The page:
2018 Economic Calendar
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GDP  
Released On 1/26/2018 8:30:00 AM For Q4(a):17
PriorConsensusConsensus RangeActual
Real GDP - Q/Q change - SAAR3.2 %2.9 %2.2 % to 3.3 %2.6 %
GDP price index - Q/Q change - SAAR2.1 %2.3 %2.0 % to 2.6 %2.4 %
Real Consumer Spending – Q/Q change – SAAR2.2 %3.6 %2.8 % to 3.9 %3.8 %

Highlights
The 2.6 percent headline rate doesn't do justice to fourth-quarter GDP where consumer spending rose a very strong 3.8 percent that reflects a 14.2 percent burst in durable spending. Residential investment, which is another consumer-related component, rose at a very impressive 11.6 percent annualized rate. Turning to business spending, nonresidential fixed investment rose at a 6.8 percent rate which is the fourth straight mid-single digit result. Government purchases, at a 3.0 percent rate, also added to GDP in the quarter.

What pulled down fourth-quarter GDP were net exports, at an annualized deficit of $652.6 billion, and inventories which rose at a slower rate than the third quarter. Looking at final sales to domestic buyers, which excludes inventories and exports, GDP comes in at a robust 4.3 percent.

Prices also showed life in the quarter, with the index at 2.4 percent vs the third quarter's 2.1 percent. This is a standout report led by the consumer that shows the economy accelerated into year-end 2017 with strong momentum going into 2018.

Consensus Outlook
The first estimate for fourth-quarter GDP is expected to come in at a 2.9 percent annualized rate vs 3.2 percent and 3.1 percent in the prior two quarters. Consumer spending is expected to be the driver in the fourth quarter, seen rising at a consensus gain of 3.6 percent which would compare with 2.2 percent in the third quarter and 3.3 percent in the second quarter. Residential spending is also expected to show strength in the fourth quarter with inventories seen as a negative. The call for the GDP price index is 2.3 percent.

Definition
Gross Domestic Product represents the total value of the country's production during the period and consists of the purchases of domestically-produced goods and services by individuals, businesses, foreigners and government entities. Data are available in nominal and real (inflation-adjusted) dollars, as well as in index form. Economists and market players always monitor the real growth rates generated by the GDP quantity index or the real dollar value. The quantity index measures inflation-adjusted activity, but we are more accustomed to looking at dollar values.

Household purchases are counted in personal consumption expenditures -- durable goods (such as furniture and cars), nondurable goods (such as clothing and food) and services (such as banking, education and transportation). Private housing purchases are classified as residential investment. Businesses invest in nonresidential structures, durable equipment and computer software. Inventories at all stages of production are counted as investment. Only inventory changes, not levels, are added to GDP.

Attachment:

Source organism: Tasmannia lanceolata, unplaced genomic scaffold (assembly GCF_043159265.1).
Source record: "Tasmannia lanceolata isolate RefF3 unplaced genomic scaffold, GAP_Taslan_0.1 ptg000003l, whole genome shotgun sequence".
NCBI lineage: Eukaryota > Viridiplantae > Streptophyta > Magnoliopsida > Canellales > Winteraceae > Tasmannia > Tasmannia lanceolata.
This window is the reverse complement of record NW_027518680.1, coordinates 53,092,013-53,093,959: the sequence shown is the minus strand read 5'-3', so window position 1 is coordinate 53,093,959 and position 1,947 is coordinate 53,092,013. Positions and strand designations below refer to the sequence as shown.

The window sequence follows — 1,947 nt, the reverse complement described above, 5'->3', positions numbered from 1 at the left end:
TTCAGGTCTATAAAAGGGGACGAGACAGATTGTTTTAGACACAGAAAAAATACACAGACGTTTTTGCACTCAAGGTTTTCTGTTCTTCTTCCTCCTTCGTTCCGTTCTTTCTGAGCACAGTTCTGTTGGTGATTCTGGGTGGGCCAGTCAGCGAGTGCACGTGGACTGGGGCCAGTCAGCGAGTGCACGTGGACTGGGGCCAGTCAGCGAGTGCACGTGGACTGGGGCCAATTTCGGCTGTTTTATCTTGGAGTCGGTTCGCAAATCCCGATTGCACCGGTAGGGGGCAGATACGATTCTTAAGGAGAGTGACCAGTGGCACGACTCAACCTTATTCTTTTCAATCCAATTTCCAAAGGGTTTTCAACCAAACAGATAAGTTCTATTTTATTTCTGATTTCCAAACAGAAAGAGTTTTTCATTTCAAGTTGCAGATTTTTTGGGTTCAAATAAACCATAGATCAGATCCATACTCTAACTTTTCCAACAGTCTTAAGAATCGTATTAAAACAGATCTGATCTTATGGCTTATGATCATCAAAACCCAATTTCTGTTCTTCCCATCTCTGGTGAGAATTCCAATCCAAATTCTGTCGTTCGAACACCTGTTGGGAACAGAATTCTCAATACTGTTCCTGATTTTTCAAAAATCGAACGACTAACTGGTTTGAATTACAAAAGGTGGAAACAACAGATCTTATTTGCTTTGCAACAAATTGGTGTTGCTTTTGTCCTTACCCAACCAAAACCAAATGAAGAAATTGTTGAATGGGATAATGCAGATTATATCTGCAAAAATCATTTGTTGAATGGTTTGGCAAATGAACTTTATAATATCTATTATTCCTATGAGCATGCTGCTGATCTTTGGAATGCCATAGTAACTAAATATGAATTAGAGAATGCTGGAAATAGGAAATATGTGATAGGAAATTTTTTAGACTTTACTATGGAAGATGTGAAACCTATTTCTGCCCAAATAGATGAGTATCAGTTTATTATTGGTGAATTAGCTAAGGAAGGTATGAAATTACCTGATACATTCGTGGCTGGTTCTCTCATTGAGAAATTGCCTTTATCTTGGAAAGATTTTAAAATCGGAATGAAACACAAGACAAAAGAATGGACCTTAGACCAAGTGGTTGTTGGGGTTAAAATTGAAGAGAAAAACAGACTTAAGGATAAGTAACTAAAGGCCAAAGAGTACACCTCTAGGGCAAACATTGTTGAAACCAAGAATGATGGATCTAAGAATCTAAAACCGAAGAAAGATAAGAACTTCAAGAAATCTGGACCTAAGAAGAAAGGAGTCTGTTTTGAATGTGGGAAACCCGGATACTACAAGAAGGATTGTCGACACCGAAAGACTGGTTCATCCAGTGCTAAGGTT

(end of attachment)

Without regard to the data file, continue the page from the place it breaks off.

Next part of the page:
Net exports equal the sum of exports less imports. Exports are the purchases by foreigners of goods and services produced in the United States. Imports represent domestic purchases of foreign-produced goods and services and must be deducted from the calculation of GDP. Government purchases of goods and services are the compensation of government employees and purchases from businesses and abroad. Data show the portion attributed to consumption and investment. Government outlays for transfer payments or interest payments are not included in GDP.

The GDP price index is a comprehensive indicator of inflation. It is typically lower than the consumer price index because investment goods (which are in the GDP price index but not the CPI) tend to have lower rates of inflation than consumer goods and services. Note that contributions of each component, as averaged over the prior year, are tracked in the table below (components do not exactly sum to total due to chain-weighted methodology). Consumption expenditures, otherwise known as consumer spending, has over history been steadily making up an increasing share of GDP.  Why Investors Care
 
[Chart]
Real GDP growth is always quoted at a quarterly annual rate. It measures how much the economy has grown over a three-month period. Quarterly growth rates are often volatile consequently, economists also like to look at the year-over-year growth in GDP. The yearly changes tend to be more stable.
Data Source: Haver Analytics
 
[Chart]
It is common to compare quarterly changes at annual rates in the GDP deflator. These can be volatile, just like the quarterly swings in real GDP growth as a result, the trend in inflation is better determined by year- over- year changes.
Data Source: Haver Analytics
 
 

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